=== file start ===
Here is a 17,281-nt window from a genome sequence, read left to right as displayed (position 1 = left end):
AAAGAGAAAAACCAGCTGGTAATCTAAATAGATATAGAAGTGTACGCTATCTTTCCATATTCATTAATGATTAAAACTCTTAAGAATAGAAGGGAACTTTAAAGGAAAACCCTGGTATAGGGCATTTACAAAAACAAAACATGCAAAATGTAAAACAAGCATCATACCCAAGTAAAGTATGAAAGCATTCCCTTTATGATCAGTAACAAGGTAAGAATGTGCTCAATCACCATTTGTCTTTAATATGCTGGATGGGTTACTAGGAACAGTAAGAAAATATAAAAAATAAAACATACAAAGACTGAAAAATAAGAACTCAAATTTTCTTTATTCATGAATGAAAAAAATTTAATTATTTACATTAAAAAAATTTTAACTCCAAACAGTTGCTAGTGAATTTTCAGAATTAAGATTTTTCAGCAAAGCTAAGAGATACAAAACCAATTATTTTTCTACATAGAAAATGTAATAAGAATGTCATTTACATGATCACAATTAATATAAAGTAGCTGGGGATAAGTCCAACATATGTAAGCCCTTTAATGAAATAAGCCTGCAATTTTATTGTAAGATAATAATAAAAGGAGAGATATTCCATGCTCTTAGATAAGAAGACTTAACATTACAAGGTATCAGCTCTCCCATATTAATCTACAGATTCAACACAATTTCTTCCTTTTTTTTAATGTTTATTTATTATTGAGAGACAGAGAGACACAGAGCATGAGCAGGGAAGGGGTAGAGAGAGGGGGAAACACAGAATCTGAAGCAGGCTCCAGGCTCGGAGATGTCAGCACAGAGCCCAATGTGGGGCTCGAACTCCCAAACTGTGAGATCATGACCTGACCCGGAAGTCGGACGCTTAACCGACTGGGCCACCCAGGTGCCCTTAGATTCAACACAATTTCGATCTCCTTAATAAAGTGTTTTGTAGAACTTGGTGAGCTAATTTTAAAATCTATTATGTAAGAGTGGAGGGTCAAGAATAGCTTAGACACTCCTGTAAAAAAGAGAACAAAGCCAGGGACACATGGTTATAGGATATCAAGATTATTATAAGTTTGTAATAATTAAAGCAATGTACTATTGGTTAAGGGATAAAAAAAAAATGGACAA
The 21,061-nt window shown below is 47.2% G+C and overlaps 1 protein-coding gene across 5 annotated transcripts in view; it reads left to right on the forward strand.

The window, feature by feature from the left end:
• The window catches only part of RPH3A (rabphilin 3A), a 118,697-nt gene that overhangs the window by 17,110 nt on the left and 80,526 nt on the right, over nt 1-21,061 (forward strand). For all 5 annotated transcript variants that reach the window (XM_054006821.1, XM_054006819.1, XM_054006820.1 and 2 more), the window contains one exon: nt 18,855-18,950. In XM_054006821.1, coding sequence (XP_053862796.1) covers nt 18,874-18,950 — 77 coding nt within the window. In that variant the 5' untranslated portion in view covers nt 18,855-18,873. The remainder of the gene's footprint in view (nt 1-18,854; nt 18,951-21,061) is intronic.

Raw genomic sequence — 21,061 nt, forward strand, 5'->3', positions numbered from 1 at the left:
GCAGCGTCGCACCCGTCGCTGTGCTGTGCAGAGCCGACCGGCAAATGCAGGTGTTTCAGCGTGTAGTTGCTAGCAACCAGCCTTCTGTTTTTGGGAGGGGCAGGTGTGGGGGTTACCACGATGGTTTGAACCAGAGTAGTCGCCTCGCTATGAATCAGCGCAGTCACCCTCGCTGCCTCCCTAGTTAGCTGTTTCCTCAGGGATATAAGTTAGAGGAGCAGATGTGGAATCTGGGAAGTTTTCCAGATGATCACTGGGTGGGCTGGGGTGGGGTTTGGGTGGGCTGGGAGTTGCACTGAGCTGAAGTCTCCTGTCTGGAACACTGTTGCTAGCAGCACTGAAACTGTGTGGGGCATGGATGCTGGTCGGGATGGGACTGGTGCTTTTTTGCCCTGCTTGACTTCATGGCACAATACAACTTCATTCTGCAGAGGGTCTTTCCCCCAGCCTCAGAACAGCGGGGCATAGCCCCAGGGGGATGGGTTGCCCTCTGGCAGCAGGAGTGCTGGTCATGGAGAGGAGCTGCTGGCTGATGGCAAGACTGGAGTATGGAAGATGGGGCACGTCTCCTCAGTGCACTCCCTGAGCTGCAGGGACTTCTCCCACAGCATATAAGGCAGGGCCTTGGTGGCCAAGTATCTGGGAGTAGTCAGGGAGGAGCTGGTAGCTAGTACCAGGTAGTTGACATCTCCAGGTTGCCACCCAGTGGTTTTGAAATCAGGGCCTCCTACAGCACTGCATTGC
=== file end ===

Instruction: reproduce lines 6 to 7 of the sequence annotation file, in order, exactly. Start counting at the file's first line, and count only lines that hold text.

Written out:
Raw genomic sequence — 21,061 nt, forward strand, 5'->3', positions numbered from 1 at the left:
GCAGCGTCGCACCCGTCGCTGTGCTGTGCAGAGCCGACCGGCAAATGCAGGTGTTTCAGCGTGTAGTTGCTAGCAACCAGCCTTCTGTTTTTGGGAGGGGCAGGTGTGGGGGTTACCACGATGGTTTGAACCAGAGTAGTCGCCTCGCTATGAATCAGCGCAGTCACCCTCGCTGCCTCCCTAGTTAGCTGTTTCCTCAGGGATATAAGTTAGAGGAGCAGATGTGGAATCTGGGAAGTTTTCCAGATGATCACTGGGTGGGCTGGGGTGGGGTTTGGGTGGGCTGGGAGTTGCACTGAGCTGAAGTCTCCTGTCTGGAACACTGTTGCTAGCAGCACTGAAACTGTGTGGGGCATGGATGCTGGTCGGGATGGGACTGGTGCTTTTTTGCCCTGCTTGACTTCATGGCACAATACAACTTCATTCTGCAGAGGGTCTTTCCCCCAGCCTCAGAACAGCGGGGCATAGCCCCAGGGGGATGGGTTGCCCTCTGGCAGCAGGAGTGCTGGTCATGGAGAGGAGCTGCTGGCTGATGGCAAGACTGGAGTATGGAAGATGGGGCACGTCTCCTCAGTGCACTCCCTGAGCTGCAGGGACTTCTCCCACAGCATATAAGGCAGGGCCTTGGTGGCCAAGTATCTGGGAGTAGTCAGGGAGGAGCTGGTAGCTAGTACCAGGTAGTTGACATCTCCAGGTTGCCACCCAGTGGTTTTGAAATCAGGGCCTCCTACAGCACTGCATTGC